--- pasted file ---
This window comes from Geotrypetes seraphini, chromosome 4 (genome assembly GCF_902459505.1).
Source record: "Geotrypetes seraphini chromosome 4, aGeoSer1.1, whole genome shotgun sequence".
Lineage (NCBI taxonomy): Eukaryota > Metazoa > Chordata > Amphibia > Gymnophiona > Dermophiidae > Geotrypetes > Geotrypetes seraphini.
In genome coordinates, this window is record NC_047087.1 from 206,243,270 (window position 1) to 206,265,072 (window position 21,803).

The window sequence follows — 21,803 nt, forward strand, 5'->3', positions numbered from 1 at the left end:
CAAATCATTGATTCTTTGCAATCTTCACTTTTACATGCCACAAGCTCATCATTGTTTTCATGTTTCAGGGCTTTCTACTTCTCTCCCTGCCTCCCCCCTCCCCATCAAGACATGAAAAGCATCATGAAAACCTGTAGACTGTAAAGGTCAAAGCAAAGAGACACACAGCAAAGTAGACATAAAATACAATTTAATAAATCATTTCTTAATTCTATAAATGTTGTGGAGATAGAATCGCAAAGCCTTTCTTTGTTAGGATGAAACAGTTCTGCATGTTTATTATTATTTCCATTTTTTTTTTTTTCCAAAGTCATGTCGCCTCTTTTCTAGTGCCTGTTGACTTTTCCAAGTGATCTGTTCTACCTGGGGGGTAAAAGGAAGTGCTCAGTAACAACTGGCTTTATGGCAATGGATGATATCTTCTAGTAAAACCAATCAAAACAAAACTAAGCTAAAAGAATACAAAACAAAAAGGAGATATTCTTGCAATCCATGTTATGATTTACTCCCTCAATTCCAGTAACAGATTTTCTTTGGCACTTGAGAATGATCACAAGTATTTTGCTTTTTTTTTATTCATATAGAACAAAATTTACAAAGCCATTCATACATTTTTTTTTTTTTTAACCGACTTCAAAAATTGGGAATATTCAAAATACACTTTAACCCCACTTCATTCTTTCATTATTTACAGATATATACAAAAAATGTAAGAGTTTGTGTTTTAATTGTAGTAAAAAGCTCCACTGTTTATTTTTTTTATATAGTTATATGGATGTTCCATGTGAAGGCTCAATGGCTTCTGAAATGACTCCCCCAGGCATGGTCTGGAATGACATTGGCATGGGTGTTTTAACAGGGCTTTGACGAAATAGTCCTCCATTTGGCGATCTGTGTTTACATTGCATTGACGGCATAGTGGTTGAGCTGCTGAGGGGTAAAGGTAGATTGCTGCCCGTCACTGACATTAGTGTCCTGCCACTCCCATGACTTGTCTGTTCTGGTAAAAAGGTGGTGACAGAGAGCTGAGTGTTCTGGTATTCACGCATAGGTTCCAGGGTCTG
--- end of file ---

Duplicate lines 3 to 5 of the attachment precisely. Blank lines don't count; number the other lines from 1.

Lineage (NCBI taxonomy): Eukaryota > Metazoa > Chordata > Amphibia > Gymnophiona > Dermophiidae > Geotrypetes > Geotrypetes seraphini.
In genome coordinates, this window is record NC_047087.1 from 206,243,270 (window position 1) to 206,265,072 (window position 21,803).

The window sequence follows — 21,803 nt, forward strand, 5'->3', positions numbered from 1 at the left end: